Encouraging questions:
    If it’s not something I’d prefer to answer, I’ve usually got a mental arsenal of resources to write down or show someone, so they can get their curiosity satisfied without trying to look at it using my experience as a lens.

    If I think they’re curious or afraid to ask, casual stuff in conversation seems to work best for me. For the poly stuff, mentioning my partners usually draws out the questions or concerns, although I continue to be rather appalled at the notion folk have that we’re all just using each other. It kind of hurts my feelings, really.

    Sorry, I’m rambling. I really enjoyed your piece, and as always it’s food for thought. 🙂

  2. startledoctopus October 22, 2011 at 10:29 am #

    It is such a tricky question! For the asking invasive questions issue, I tend to favor pointing people towards the internet (sometimes providing search terms or websites where I’m sure they’ll find decent information), since so many people have already done the sometimes painful work of sharing there, and why should people have to keep repeating it when anyone with a little Googlefu can find it themselves? I do think personal, in-person sharing can be important in fostering a personal emotional connection to the issue (this is the case for me in several areas of my privilege, where I am lucky enough to have dear friends who educated me out of that cocoon) but that should always be done at the instigation of the person sharing the information, I think.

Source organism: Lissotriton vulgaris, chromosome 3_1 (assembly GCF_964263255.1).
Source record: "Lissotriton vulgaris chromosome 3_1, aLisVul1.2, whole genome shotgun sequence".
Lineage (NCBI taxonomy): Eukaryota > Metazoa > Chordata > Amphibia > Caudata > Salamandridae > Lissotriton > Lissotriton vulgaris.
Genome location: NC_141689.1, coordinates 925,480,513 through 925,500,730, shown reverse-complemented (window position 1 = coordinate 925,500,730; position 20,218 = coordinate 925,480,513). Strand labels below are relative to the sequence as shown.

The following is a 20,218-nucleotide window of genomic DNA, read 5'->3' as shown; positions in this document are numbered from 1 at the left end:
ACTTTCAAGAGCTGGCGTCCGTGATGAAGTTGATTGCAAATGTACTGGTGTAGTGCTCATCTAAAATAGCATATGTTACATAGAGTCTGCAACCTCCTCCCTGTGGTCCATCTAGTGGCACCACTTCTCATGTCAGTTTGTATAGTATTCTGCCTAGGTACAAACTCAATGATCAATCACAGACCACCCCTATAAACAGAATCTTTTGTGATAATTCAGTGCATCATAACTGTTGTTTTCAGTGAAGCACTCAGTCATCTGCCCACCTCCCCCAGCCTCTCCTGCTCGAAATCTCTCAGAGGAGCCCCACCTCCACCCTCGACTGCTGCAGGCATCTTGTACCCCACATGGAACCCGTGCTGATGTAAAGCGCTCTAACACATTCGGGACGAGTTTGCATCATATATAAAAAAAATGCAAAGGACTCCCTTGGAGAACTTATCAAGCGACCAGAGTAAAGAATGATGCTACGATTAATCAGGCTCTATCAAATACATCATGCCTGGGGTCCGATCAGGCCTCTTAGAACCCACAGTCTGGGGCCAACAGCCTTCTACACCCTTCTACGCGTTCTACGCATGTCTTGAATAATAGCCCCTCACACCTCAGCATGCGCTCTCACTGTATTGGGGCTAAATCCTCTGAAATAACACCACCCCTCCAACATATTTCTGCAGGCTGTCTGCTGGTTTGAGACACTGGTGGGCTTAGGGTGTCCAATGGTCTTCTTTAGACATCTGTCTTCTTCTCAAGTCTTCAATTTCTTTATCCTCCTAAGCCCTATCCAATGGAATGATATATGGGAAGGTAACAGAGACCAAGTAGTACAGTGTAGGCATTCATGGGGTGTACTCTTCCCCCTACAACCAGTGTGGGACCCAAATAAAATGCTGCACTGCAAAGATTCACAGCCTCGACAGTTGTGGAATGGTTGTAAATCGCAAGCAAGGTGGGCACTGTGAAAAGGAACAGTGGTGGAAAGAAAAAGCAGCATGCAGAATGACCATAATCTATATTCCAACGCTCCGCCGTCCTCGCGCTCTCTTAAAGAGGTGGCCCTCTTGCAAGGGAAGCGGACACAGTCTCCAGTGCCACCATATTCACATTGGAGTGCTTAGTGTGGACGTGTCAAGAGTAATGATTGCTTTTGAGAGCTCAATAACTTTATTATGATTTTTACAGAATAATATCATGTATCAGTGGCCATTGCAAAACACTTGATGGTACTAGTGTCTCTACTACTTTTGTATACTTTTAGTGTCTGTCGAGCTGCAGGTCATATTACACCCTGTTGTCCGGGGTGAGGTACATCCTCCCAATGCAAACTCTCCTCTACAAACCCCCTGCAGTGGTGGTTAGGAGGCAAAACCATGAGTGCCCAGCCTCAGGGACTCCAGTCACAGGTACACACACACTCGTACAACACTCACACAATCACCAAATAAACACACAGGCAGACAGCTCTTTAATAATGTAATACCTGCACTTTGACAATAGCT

As for assuming one must be a part of the minority to care about it, SO MUCH THIS. Grr. I think at times it is more important to not disclose, to ask “how would it change your perception of what I said if I were?” But I’ve also been dismissed because of my assumed status, along the lines of “Well, you just believe gay marriage should be legalized because you’re gay,” type of thing. In that situation, I said “I’m not gay, I support it because it’s RIGHT!” served both to make zie question hir assumptions, and also to quickly shut hir up. The second was an important thing for me, because a closeted gay friend was nearby and lives every day in a seriously toxic homobigoted environment. I could, without repercussion, shut that person up – that, for me, is an important function of allyship. Those who aren’t directly impacted by the issue must show that we care, that we support those who are, that we don’t support those who marginalize others, because being like them sometimes means (sickly) our opinions have more weight with them. Sort of like how men need to start talking about the unacceptability of rape with their male friends. I guess you have to play it by ear, depending on the situation and participants, as best you can…

    (PS Hi Bahli Padma! *waves*)